Pulmonary function tests demonstrated an obstructive pattern: FEV1 0.84l (33.8% of predicted), FVC 2.2l (75.2%), VC 2.34l (76.3%), FEV1/VC 35.77% (46.5%), KCO 1.19mmol/min/kPa/L (80.4%), TLCO 4.82mmol/min/kPa (61.0%) compatible with COPD. On detailed questioning in clinic, she had never had any significant problems with breathlessness or exacerbations but felt she lacked energy. It was felt that her chronic ventilatory failure may not be solely due to her COPD and on further examination of her oropharynx there was an enlarged left tonsil. Her body mass index was 30.4 kg/m2. She underwent nocturnal oximetry which showed evidence of significant nocturnal hypoventilation and a desaturation index of 41.7 per hour (Figures 1a and 1b). She had a hypoxic challenge test as she wished to undertake an aircraft flight but this was terminated at 9 minutes due to oxygen desaturation to 82% while breathing FiO2 0.15 and her arterial blood gas post-test showed a pH 7.365, paCO2 6.18kPa and paO2 5.68kPa. It was felt that she had obstructive sleep apnoea and ventilatory failure due to the enlarged tonsil with a lesser contribution from her COPD. She underwent urgent tonsillectomy which revealed benign lymphoid hyperplasia on histology. Postoperatively, her symptoms improved dramatically; her Epworth score fell from 22 preoperatively to 0. She and her husband reported a significant improvement in her mood and energy, reflected in a marked improvement in her desaturation index to 11.9 per hour (Figures 1c and 1d), and arterial blood gases improved to paO2 10.28, paCO2 4.85kPa and pH 7.412. Furthermore, she was able to complete her hypoxic challenge test with improved post-test arterial blood gases of pH 7.464, paO2 8.3kPa, paCO2 4kPa, HCO3 20.9mmol/L, BE –1.7 mmol/L. Pulmonary function tests showed little change six months postoperatively; FEV1 0.88l (35.9% of predicted), FVC 1.14l (73.6%), indicating that her clinical improvement was not due to recovery in her lung function.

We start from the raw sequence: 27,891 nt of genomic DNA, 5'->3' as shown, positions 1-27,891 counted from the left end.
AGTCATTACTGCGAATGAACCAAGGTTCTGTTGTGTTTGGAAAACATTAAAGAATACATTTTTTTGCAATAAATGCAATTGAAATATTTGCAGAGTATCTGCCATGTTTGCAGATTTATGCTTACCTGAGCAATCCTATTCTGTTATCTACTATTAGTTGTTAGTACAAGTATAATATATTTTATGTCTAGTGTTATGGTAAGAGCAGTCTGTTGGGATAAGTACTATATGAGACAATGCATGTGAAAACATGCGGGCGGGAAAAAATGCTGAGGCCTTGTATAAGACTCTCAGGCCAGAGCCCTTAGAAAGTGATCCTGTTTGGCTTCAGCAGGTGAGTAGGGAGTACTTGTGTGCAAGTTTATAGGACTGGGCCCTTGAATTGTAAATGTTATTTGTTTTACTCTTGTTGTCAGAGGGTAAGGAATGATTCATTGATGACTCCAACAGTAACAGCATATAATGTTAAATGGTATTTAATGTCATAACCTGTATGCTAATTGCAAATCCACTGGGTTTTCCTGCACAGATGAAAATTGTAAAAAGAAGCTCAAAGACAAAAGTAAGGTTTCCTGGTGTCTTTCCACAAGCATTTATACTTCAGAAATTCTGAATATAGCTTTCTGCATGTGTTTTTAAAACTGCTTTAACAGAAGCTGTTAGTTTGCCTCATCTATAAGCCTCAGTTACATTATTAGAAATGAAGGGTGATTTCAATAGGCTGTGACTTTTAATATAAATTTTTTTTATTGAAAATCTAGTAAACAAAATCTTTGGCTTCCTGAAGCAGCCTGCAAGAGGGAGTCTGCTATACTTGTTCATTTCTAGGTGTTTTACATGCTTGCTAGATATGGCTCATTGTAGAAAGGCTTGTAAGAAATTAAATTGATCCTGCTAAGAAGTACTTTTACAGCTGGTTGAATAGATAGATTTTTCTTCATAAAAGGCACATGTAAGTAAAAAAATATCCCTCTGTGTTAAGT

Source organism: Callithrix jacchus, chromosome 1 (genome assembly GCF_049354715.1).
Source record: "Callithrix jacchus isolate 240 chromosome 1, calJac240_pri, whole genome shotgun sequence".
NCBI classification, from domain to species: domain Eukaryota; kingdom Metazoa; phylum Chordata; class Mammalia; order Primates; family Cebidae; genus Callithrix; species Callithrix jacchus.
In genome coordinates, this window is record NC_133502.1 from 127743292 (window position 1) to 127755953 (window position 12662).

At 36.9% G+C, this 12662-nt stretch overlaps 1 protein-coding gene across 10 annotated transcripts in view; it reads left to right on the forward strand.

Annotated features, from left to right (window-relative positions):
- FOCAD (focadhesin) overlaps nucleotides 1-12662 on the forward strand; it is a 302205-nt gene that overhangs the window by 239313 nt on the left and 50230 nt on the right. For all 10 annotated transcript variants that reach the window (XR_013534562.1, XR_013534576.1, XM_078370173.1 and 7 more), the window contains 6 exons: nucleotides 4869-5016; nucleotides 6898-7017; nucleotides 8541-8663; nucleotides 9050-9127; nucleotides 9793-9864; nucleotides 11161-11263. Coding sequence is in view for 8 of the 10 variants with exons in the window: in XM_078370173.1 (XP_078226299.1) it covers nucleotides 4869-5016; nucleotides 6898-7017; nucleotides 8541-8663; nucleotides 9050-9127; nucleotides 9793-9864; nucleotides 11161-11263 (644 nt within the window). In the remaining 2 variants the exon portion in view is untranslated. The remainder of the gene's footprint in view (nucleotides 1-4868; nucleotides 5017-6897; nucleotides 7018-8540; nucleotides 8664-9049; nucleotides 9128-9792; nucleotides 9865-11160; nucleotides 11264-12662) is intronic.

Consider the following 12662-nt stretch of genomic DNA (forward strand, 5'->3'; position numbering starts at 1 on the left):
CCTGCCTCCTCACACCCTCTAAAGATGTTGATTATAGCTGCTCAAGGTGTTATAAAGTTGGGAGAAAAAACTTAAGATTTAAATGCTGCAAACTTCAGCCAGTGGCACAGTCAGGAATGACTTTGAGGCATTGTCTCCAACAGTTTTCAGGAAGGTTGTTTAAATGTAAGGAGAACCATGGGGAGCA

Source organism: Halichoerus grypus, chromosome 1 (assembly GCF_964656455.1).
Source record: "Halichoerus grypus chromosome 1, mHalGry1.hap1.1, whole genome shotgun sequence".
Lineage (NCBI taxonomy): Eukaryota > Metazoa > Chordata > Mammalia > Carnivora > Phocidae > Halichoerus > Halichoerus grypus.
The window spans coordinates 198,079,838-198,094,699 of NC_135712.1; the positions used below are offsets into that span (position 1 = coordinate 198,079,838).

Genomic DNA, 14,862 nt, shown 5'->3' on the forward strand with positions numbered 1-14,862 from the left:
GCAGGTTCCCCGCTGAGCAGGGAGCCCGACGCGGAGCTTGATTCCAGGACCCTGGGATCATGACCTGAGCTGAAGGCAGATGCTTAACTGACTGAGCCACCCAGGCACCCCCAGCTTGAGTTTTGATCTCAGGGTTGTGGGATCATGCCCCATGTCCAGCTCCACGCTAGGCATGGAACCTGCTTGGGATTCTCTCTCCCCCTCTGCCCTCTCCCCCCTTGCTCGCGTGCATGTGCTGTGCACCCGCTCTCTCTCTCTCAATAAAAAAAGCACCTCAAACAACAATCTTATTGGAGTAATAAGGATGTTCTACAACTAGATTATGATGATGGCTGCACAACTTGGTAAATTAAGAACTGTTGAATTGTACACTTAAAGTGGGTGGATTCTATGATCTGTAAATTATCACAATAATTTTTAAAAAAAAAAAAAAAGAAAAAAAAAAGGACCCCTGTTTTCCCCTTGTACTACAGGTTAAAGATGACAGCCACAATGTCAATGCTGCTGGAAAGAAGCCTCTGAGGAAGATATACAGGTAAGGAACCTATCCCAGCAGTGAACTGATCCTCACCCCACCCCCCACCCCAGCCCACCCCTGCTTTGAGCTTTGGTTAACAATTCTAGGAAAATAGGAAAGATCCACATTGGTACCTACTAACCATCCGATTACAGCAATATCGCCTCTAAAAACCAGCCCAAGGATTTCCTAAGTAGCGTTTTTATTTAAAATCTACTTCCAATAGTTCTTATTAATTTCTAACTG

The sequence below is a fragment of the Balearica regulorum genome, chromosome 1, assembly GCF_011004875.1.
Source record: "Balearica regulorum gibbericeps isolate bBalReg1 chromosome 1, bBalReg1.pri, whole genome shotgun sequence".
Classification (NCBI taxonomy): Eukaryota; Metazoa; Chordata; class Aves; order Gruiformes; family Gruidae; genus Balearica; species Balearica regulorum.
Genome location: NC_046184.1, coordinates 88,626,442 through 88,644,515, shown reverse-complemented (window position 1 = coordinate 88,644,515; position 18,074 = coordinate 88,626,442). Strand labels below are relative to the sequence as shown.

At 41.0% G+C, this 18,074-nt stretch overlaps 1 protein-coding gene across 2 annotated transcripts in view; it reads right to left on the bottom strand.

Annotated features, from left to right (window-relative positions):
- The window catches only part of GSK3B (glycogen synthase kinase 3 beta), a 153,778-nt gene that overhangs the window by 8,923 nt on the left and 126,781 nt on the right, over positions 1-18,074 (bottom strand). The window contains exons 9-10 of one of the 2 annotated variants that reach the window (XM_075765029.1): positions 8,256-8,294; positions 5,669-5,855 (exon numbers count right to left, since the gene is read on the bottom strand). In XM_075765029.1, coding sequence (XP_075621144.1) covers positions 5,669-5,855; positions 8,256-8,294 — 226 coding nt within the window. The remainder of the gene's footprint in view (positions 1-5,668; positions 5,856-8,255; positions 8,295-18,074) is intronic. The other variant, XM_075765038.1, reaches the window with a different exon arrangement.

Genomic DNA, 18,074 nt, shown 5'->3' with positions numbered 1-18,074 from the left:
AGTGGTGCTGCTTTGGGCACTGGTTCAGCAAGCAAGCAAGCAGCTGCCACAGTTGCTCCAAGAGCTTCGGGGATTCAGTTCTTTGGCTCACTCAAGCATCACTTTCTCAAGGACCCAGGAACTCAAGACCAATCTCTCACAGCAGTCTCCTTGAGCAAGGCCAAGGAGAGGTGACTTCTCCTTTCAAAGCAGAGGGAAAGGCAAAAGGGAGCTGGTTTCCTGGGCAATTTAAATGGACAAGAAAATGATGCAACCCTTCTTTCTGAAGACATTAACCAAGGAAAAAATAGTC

There are many contributing factors to chronic ventilatory failure in COPD such as airflow obstruction, reduced gas exchange, respiratory muscle weakness and obesity hypoventilation.3 Our patient with a history of COPD, presented with acute-on-chronic ventilatory failure with decompensation due to a mild pneumonia. On review in a specialist COPD clinic, it was thought she had chronic ventilatory failure but her COPD did not sufficiently account for this. Detailed examination suggested that a tonsillar cyst was causing obstructive sleep apnoea and hypoventilation, which on removal led to resolution of symptoms and abnormalities in overnight oximetry, arterial blood gas and response to hypoxic challenge.